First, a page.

International Financial Reporting Standards and banking regulation: A comeback of the state?
The European Union began using accounting rules defined by an independent private sector regime as compulsory norms in 2005. Is the incorporation of these International Financial Reporting Standards (IFRS) into European law a viable solution to combine external technical expertise with principles of democratic governance? The current financial crisis has shown that the technical expertise of this standard-setting body alone does not sufficiently guarantee satisfactory policy outcomes: The pro-cyclical IFRS-accounting standards have come to be accused of exacerbating the extent of the financial write-offs, which cost an enormous amount of taxpayers' money. In consequence, these standards have lost their output legitimacy. Abandoning public competences and legitimate decision-making have not paid off. What does the global public do about this? As early as 2007 the three most important financial jurisdictions (U.S., EU, Japan) and the International Organization of Securities Commissions (IOSCO) urged the IASC Foundation to alter its governance structure in order to enhance public accountability of the International Accounting Standards Board (IASB). How has the relationship of independent but widely influential standard-setters and public authorities developed? While public authorities (especially from the EU) bemoan a loss of public governance in accounting-policy the IASB shows little will to abandon obtained competencies. Public authorities rather have to act strategically in order to retrieve competences within the interwoven field of international financial regulation. The analysis has implications for regime theory, European governance and global political economy of financial regulations.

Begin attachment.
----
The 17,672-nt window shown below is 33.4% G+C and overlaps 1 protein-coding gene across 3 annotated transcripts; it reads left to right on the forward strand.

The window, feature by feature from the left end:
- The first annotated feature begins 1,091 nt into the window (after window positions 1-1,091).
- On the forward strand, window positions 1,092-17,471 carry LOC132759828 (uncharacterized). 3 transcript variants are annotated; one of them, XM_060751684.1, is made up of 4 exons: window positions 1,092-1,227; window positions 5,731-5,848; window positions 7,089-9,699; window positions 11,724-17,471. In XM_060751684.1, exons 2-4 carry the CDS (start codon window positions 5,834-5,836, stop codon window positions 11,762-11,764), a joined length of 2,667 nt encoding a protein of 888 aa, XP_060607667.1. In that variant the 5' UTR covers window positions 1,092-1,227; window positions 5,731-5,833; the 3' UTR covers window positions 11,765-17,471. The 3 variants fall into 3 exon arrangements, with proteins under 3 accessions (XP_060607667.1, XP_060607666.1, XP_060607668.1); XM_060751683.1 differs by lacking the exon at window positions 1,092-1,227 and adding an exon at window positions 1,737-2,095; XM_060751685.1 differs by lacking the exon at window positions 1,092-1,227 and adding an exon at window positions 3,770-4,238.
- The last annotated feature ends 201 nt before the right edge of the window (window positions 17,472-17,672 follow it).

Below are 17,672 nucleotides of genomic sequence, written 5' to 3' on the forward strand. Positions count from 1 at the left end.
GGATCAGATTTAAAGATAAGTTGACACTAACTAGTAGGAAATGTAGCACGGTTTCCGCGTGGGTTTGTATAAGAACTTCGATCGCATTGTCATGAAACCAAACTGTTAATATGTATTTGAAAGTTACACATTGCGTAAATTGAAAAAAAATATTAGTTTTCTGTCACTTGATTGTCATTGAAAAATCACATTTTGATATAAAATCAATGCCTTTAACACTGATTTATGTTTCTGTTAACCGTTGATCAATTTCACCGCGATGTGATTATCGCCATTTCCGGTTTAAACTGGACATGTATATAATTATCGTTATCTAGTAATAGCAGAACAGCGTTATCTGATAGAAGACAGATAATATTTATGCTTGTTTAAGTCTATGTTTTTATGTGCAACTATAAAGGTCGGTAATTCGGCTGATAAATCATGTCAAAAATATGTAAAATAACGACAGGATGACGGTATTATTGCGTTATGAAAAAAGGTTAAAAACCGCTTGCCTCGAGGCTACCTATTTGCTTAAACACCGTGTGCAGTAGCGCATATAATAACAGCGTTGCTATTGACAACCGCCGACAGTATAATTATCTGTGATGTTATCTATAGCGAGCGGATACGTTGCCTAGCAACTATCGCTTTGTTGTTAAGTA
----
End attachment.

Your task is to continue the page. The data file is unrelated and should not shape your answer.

|Date of creation:||2011|
|Date of revision:|
|Contact details of provider:|| Postal: Parkallee 39, 28209 Bremen|
Web page: http://www.sfb597.uni-bremen.de/
More information through EDIRC
Please report citation or reference errors to , or , if you are the registered author of the cited work, log in to your RePEc Author Service profile, click on "citations" and make appropriate adjustments.:
- Simmons, Beth A., 2001. "The International Politics of Harmonization: The Case of Capital Market Regulation," International Organization, Cambridge University Press, vol. 55(03), pages 589-620, June.
- Raustiala, Kal & Victor, David G., 2004. "The Regime Complex for Plant Genetic Resources," International Organization, Cambridge University Press, vol. 58(02), pages 277-309, April.
When requesting a correction, please mention this item's handle: RePEc:zbw:sfb597:158. See general information about how to correct material in RePEc.
For technical questions regarding this item, or to correct its authors, title, abstract, bibliographic or download information, contact: (ZBW - German National Library of Economics)
If references are entirely missing, you can add them using this form.